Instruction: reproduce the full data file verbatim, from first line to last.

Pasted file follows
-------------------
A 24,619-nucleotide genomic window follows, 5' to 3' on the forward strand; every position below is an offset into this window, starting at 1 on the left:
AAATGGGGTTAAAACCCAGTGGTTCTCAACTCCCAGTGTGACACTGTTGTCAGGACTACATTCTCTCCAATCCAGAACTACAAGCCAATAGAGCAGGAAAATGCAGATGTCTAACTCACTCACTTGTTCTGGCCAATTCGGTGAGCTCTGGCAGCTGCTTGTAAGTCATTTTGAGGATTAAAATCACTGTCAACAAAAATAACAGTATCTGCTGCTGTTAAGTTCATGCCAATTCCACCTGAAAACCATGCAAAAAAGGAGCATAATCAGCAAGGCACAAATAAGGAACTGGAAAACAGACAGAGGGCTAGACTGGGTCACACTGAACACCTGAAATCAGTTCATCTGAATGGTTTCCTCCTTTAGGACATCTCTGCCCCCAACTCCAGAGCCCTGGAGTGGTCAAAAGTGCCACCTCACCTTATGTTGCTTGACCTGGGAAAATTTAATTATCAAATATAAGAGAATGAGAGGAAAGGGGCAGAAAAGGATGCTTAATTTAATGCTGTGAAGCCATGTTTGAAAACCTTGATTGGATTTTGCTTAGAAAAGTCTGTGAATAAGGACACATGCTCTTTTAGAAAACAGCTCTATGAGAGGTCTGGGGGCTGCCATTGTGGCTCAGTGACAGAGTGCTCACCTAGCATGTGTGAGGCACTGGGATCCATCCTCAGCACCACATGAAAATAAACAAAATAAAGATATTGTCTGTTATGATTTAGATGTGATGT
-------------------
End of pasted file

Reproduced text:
A 24,619-nucleotide genomic window follows, 5' to 3' on the forward strand; every position below is an offset into this window, starting at 1 on the left:
AAATGGGGTTAAAACCCAGTGGTTCTCAACTCCCAGTGTGACACTGTTGTCAGGACTACATTCTCTCCAATCCAGAACTACAAGCCAATAGAGCAGGAAAATGCAGATGTCTAACTCACTCACTTGTTCTGGCCAATTCGGTGAGCTCTGGCAGCTGCTTGTAAGTCATTTTGAGGATTAAAATCACTGTCAACAAAAATAACAGTATCTGCTGCTGTTAAGTTCATGCCAATTCCACCTGAAAACCATGCAAAAAAGGAGCATAATCAGCAAGGCACAAATAAGGAACTGGAAAACAGACAGAGGGCTAGACTGGGTCACACTGAACACCTGAAATCAGTTCATCTGAATGGTTTCCTCCTTTAGGACATCTCTGCCCCCAACTCCAGAGCCCTGGAGTGGTCAAAAGTGCCACCTCACCTTATGTTGCTTGACCTGGGAAAATTTAATTATCAAATATAAGAGAATGAGAGGAAAGGGGCAGAAAAGGATGCTTAATTTAATGCTGTGAAGCCATGTTTGAAAACCTTGATTGGATTTTGCTTAGAAAAGTCTGTGAATAAGGACACATGCTCTTTTAGAAAACAGCTCTATGAGAGGTCTGGGGGCTGCCATTGTGGCTCAGTGACAGAGTGCTCACCTAGCATGTGTGAGGCACTGGGATCCATCCTCAGCACCACATGAAAATAAACAAAATAAAGATATTGTCTGTTATGATTTAGATGTGATGT